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Re: Robust method of fundamental frequency estimation.
That may be true, but there are other good time-domain
> correlation-based pitch models that can NOT be expressed in terms of the
> For example, the Meddis & Hewitt or Meddis & O'Mard models, or
Slaney & Lyon models,
derived from Licklider's duplex theory, which do the ACF after what the
cochlea model does, which is a separation into filter channels and a
I do not agree. If you know the frequency response of the cochlea, you can
predict the spectrum of its output from the spectrum of its input. The
effects of half-wave-rectification and compression are more difficult to
analyze, but not impossible. I remember reading a little bit about it in
Anssi Klapuri?s PhD thesis.
Did you consider any such models?
I have used these models in the past, but I stopped using them. If I am
not wrong, what Slaney & Lyon?s model does is to apply a summary
autocorrelation to the output of a gammatone filterbank (it does some
extra steps, but the main idea is that one). Since this can be shown to be
equivalent to applying autocorrelation to the original signal (use
Wiener?Khinchin theorem and linearity property of Fourier Transform), I
have not used it anymore.
For those unfamiliar, the Wiener Khinchine
theorem relates the power spectrum of a signal to
its autocorrelation function. One is the Fourier
transform of the other. The theorem is often
invoked to claim 'equivalence' between spectral
and temporal (or at least autocorrelation-based)
Note that the theorem gives a relation between
waveforms defined over infinite time, and spectra
defined over infinite frequency. The
'equivalence' does not apply strictly to
short-term transforms applicable to pratical
signals (band-limited and considered over a short
time interval), although the theorem is useful to
give insight to asymptotic behavior.
I believe the theorem can be extended to apply
rigourously to 'short-term ACF' and 'short-term
power spectra' (Jont Allen might have more to
say). However the 'running ACF' used in the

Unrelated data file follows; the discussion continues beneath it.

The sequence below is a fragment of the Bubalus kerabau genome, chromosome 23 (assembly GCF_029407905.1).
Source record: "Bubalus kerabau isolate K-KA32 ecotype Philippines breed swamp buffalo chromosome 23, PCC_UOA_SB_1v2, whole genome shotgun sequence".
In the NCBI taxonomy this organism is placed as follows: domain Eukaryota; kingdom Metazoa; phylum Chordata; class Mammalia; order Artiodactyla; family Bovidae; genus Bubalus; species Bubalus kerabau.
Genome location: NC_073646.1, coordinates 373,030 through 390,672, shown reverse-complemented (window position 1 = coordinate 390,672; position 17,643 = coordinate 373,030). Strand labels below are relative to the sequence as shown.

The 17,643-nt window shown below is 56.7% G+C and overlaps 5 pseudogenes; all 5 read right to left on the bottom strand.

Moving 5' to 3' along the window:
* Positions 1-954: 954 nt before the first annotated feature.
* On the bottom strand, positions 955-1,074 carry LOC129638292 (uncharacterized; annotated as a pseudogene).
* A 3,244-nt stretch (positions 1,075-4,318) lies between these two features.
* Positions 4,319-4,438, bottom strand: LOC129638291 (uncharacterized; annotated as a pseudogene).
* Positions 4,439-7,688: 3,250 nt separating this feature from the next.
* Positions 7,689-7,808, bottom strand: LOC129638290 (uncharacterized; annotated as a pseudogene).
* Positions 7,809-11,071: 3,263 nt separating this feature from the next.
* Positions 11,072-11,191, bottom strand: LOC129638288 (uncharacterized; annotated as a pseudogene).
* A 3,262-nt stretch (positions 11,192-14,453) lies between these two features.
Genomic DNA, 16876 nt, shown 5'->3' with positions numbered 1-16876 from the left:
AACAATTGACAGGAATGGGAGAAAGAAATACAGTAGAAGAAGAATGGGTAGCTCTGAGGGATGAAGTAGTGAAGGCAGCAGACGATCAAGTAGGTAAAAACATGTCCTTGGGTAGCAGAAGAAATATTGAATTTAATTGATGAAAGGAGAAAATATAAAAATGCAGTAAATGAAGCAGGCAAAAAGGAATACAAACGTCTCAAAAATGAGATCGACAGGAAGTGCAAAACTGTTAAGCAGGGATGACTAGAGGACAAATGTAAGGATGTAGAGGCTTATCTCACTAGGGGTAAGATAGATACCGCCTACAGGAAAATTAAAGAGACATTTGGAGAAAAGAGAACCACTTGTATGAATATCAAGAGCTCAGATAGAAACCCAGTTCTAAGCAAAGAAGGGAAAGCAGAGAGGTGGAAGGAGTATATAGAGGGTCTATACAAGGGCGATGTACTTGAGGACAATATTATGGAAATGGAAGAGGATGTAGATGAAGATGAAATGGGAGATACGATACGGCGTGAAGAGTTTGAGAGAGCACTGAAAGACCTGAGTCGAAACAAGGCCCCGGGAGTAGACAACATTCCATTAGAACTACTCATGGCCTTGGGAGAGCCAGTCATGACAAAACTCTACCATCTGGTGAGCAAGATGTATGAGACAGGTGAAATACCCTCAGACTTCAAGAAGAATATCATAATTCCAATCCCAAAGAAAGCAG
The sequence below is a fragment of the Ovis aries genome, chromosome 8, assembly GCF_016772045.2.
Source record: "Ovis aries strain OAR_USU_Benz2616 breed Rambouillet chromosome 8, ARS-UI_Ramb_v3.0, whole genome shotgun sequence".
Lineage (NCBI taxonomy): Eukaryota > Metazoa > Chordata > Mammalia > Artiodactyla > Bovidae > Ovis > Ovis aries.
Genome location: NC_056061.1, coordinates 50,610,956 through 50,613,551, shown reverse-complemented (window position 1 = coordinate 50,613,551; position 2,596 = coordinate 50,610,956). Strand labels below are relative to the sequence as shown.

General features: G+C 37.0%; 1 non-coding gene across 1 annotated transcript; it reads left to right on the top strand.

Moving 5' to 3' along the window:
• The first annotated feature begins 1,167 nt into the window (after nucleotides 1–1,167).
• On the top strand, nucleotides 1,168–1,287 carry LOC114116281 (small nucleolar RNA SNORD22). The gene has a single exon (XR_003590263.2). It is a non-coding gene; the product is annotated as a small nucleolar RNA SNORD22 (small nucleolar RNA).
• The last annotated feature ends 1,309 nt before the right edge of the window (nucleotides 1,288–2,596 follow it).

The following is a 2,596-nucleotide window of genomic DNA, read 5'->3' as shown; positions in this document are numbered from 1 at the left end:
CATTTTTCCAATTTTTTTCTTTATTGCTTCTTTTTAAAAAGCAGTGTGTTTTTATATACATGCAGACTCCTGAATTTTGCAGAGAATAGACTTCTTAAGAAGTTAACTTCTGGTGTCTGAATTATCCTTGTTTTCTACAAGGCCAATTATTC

Licklider/Lyon/Slaney/Meddis&Hewitt model differs
from the 'short-term ACF', so again the
equivalence doesn't apply strictly.
Note also, when going from waveform to ACF via
the power spectrum, that the initial and final
Fourier transforms (both linear) are separated by
the power calculation (non-linear). Swapping ACF
and filterbank thus does not follow from
linearity. It might nevertheless be allowed by
orthogonality between basis functions of the
Fourier transform. However the property is again
lost if a rectifier or hair-cell model is
inserted at each filter output.
There are at least two reasons why filtering into
bands before the ACF might be useful.
One I think you mention in another email: by
weighting channels inversely to their amplitude
one can counter the expansive property of the
power (squared magnitude), that otherwise causes
the ACF to be dominated by high-amplitude parts
of the spectrum (e.g. formants of speech). The
'cepstrum' is another way to achieve a similar
Another reason for using a filterbank is that,
again by appropriate weighting of channels, you
can discount spectral regions dominated by noise
(or by another voice). Wu, Wang and Brown have
recently made use of this property in the context
of multiple-speaker F0 estimation, but I think
the real pioneer was Dick Lyon in an ICASSP paper
in 1983. He applied the idea to binaural
localization and separation, and Mitch Weintraub
(his student?) applied it a little later to
speech separation on the basis of F0 cues.